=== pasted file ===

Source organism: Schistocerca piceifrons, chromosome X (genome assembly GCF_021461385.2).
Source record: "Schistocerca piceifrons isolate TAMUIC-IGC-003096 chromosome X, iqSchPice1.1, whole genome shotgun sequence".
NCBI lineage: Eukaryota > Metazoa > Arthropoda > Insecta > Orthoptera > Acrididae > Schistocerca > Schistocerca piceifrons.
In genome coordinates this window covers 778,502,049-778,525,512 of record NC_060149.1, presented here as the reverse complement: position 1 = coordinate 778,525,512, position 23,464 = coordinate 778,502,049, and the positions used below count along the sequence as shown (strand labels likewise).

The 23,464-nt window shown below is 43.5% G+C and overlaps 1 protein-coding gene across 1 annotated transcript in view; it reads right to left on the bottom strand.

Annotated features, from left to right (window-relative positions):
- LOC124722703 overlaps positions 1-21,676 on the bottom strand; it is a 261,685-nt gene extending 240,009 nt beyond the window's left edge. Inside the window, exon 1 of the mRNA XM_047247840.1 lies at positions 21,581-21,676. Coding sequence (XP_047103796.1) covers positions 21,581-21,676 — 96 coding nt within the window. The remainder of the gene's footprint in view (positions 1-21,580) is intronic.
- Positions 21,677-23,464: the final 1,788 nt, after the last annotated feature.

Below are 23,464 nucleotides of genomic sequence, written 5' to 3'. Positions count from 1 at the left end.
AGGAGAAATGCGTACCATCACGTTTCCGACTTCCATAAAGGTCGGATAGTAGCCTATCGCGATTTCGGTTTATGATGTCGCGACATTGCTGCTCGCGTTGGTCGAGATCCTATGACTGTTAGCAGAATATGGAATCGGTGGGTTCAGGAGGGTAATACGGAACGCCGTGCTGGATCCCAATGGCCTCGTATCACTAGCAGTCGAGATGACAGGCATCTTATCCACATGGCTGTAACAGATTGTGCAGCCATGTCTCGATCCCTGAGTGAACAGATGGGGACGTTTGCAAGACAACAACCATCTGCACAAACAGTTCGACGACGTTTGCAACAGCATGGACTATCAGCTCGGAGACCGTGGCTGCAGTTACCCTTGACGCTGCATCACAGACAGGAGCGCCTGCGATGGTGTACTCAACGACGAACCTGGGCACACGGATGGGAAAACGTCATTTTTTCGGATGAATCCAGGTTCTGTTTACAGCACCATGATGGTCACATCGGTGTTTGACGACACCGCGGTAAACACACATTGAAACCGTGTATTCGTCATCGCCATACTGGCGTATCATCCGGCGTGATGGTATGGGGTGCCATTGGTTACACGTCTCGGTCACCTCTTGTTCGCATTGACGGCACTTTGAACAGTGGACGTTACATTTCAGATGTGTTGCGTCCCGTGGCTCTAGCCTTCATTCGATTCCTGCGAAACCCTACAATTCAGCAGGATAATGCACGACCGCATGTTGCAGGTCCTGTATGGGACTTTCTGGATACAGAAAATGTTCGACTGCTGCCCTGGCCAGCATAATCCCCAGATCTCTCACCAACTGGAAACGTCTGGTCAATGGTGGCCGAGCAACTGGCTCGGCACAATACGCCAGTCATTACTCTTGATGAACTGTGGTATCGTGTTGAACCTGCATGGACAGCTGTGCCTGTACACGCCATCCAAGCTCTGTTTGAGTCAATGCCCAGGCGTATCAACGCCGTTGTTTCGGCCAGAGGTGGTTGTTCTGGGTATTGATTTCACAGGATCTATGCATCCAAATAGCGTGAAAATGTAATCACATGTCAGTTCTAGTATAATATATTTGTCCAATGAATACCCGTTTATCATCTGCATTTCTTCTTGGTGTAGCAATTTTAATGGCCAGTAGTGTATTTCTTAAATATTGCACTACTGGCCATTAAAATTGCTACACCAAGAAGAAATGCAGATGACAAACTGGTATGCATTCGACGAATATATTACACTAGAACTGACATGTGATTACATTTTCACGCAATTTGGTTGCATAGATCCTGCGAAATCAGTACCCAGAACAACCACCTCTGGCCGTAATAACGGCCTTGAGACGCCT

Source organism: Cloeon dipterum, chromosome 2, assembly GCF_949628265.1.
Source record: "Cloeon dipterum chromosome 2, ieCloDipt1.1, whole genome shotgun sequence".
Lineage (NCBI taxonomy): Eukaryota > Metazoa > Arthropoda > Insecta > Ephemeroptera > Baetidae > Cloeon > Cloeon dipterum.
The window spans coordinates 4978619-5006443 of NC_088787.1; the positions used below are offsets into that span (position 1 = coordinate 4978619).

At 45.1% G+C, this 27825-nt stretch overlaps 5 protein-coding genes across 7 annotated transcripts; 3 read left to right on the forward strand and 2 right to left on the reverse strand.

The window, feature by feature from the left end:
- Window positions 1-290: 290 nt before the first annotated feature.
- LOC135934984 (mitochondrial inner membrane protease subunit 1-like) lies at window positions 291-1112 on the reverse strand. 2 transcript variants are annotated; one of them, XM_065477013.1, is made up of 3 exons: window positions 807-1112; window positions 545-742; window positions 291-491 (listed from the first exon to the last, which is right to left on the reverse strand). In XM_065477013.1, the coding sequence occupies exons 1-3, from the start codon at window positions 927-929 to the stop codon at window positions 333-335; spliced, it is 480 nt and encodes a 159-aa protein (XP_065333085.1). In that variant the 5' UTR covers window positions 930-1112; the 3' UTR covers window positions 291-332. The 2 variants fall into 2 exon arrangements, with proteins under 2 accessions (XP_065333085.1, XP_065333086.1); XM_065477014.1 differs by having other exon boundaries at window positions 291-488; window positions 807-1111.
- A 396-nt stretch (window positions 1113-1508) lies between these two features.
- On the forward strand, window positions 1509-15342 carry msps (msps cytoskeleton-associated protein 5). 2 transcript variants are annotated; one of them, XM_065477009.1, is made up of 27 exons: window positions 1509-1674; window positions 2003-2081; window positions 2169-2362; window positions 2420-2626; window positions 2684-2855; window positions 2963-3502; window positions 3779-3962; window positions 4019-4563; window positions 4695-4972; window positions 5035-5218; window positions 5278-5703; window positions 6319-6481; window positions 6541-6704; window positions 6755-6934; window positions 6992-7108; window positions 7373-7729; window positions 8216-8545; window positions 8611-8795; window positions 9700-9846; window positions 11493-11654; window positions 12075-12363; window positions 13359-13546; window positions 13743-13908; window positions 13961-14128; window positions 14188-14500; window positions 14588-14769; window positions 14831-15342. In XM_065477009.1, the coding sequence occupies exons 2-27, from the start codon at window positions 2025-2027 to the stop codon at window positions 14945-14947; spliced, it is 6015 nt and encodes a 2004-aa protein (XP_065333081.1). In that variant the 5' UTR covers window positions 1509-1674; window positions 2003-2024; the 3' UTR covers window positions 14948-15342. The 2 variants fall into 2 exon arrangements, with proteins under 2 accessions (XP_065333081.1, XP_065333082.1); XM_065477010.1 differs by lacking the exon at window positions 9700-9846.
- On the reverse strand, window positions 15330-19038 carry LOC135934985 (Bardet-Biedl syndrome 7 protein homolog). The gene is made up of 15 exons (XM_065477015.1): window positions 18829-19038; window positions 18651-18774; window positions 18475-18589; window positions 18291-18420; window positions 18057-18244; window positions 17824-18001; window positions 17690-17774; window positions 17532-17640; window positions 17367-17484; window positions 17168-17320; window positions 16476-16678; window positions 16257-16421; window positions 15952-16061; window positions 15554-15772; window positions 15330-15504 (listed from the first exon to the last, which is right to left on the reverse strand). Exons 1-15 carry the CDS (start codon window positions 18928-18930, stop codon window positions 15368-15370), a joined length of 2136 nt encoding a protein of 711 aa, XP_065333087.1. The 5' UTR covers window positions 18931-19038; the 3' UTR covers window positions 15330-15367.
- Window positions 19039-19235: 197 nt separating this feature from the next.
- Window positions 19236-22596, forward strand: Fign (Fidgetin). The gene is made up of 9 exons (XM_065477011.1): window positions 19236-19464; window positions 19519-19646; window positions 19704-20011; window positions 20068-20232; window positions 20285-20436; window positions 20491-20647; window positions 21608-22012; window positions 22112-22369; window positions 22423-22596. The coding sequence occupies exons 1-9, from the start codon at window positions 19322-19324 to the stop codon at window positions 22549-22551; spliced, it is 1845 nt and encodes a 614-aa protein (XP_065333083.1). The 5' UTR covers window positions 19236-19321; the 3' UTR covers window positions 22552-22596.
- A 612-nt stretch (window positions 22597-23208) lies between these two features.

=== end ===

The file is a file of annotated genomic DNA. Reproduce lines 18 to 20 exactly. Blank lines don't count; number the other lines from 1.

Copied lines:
- LOC135934984 (mitochondrial inner membrane protease subunit 1-like) lies at window positions 291-1112 on the reverse strand. 2 transcript variants are annotated; one of them, XM_065477013.1, is made up of 3 exons: window positions 807-1112; window positions 545-742; window positions 291-491 (listed from the first exon to the last, which is right to left on the reverse strand). In XM_065477013.1, the coding sequence occupies exons 1-3, from the start codon at window positions 927-929 to the stop codon at window positions 333-335; spliced, it is 480 nt and encodes a 159-aa protein (XP_065333085.1). In that variant the 5' UTR covers window positions 930-1112; the 3' UTR covers window positions 291-332. The 2 variants fall into 2 exon arrangements, with proteins under 2 accessions (XP_065333085.1, XP_065333086.1); XM_065477014.1 differs by having other exon boundaries at window positions 291-488; window positions 807-1111.
- A 396-nt stretch (window positions 1113-1508) lies between these two features.
- On the forward strand, window positions 1509-15342 carry msps (msps cytoskeleton-associated protein 5). 2 transcript variants are annotated; one of them, XM_065477009.1, is made up of 27 exons: window positions 1509-1674; window positions 2003-2081; window positions 2169-2362; window positions 2420-2626; window positions 2684-2855; window positions 2963-3502; window positions 3779-3962; window positions 4019-4563; window positions 4695-4972; window positions 5035-5218; window positions 5278-5703; window positions 6319-6481; window positions 6541-6704; window positions 6755-6934; window positions 6992-7108; window positions 7373-7729; window positions 8216-8545; window positions 8611-8795; window positions 9700-9846; window positions 11493-11654; window positions 12075-12363; window positions 13359-13546; window positions 13743-13908; window positions 13961-14128; window positions 14188-14500; window positions 14588-14769; window positions 14831-15342. In XM_065477009.1, the coding sequence occupies exons 2-27, from the start codon at window positions 2025-2027 to the stop codon at window positions 14945-14947; spliced, it is 6015 nt and encodes a 2004-aa protein (XP_065333081.1). In that variant the 5' UTR covers window positions 1509-1674; window positions 2003-2024; the 3' UTR covers window positions 14948-15342. The 2 variants fall into 2 exon arrangements, with proteins under 2 accessions (XP_065333081.1, XP_065333082.1); XM_065477010.1 differs by lacking the exon at window positions 9700-9846.